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There is an association between contact allergy to aluminium and persistent subcutaneous nodules in children undergoing hyposensitization therapy

Authors


Eva Netterlid
Swedish Institute for Infectious Disease Control (SMI)
S:t Larsområdet, Hus 10
SE-221 85 Lund
Sweden
Tel: +46 46 18 85 35
Fax: +46 46 18 80 41
e-mail: eva.netterlid@med.lu.se

Abstract

Background:  The development of persistent itchy nodules at the injection site following hyposensitization therapy with aluminium-precipitated antigen extract has been described in several reports. Occasionally, contact allergy to aluminium has been reported in individuals with such nodules.

Objectives:  To investigate if hyposensitization therapy can induce contact allergy to aluminium and examine if there is any association between persistent subcutaneous nodules and aluminium allergy.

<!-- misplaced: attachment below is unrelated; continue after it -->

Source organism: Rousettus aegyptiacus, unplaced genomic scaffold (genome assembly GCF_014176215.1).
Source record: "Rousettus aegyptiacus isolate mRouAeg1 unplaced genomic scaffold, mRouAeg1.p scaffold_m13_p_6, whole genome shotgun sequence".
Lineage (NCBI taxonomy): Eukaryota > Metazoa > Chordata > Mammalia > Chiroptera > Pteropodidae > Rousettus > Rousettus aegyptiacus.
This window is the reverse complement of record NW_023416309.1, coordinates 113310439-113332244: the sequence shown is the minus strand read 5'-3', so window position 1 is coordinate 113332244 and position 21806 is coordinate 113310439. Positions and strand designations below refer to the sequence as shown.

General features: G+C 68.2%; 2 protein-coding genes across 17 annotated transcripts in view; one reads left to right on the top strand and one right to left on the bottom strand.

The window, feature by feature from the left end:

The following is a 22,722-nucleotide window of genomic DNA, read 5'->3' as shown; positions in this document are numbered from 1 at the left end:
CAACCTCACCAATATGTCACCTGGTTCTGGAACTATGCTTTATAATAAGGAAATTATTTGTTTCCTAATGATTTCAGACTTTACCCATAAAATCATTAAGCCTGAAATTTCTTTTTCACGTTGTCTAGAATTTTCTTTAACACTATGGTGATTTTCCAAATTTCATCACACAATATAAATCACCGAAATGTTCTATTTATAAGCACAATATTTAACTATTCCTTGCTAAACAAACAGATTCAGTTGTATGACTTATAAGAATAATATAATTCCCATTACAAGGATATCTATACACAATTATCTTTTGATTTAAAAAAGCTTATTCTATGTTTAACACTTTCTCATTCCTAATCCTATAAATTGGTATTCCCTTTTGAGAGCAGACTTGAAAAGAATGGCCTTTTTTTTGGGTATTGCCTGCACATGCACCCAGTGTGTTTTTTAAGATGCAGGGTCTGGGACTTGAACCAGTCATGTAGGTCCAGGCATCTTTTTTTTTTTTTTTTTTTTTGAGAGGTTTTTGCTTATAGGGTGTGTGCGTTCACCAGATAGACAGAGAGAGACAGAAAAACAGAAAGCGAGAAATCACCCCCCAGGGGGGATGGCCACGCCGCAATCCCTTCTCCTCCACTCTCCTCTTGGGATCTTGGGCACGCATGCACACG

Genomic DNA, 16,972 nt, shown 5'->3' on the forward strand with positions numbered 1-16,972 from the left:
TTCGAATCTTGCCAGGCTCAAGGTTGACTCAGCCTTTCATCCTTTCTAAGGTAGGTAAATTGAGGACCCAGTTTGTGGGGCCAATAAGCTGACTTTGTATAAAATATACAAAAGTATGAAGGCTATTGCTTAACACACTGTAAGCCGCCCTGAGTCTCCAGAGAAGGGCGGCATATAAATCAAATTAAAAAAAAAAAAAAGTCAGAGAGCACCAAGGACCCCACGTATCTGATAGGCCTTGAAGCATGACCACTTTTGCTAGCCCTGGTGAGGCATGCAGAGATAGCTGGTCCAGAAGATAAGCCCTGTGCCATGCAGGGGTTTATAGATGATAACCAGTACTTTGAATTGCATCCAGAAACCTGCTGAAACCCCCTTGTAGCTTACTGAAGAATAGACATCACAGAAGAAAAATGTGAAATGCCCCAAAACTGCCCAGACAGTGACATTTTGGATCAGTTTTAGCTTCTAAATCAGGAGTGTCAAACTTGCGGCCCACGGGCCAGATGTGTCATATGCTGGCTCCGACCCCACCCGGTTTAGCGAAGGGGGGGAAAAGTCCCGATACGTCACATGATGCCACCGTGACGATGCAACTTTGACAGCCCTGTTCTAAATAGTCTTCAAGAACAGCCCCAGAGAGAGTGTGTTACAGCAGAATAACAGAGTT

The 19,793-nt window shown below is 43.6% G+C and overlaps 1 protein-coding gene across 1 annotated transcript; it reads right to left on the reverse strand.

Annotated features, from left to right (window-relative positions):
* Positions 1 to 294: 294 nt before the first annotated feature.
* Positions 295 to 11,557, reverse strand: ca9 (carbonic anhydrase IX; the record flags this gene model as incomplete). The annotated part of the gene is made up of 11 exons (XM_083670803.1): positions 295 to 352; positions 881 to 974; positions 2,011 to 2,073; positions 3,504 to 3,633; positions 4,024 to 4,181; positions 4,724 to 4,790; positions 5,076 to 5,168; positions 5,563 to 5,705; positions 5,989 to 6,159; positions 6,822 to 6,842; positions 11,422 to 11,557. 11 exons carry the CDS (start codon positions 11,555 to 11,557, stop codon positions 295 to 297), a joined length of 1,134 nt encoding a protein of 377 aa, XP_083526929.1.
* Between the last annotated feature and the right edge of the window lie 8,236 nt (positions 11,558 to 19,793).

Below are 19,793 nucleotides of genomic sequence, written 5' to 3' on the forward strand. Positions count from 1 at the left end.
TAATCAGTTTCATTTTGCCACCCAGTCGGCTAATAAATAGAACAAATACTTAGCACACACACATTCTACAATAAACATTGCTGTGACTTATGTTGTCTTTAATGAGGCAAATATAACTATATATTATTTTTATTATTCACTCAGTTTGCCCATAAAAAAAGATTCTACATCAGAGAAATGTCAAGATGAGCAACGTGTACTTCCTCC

Patients/methods:  Sixty-one children with allergic asthma and/or allergic rhinitis participated in the study of whom 37 had had hyposensitization therapy. The study consisted of a non-clinical part based on a questionnaire and a clinical part with a physical examination, self-assessment of itching, and patch testing. To secure an unbiased evaluation of possible reactions, the investigators were blinded.

Results:  Contact allergy to aluminium was found in eight participants, all in the exposed group (8/37 versus 0/24, = 0.02). Examination showed nodules on the upper arms in 13 participants, all in the group exposed to hyposensitization therapy. Nodules were over-represented in patients with contact allergy to aluminium.

Conclusions:  There was a statistically significant association between contact allergy to aluminium and persistent subcutaneous nodules in children who had had hyposensitization therapy.

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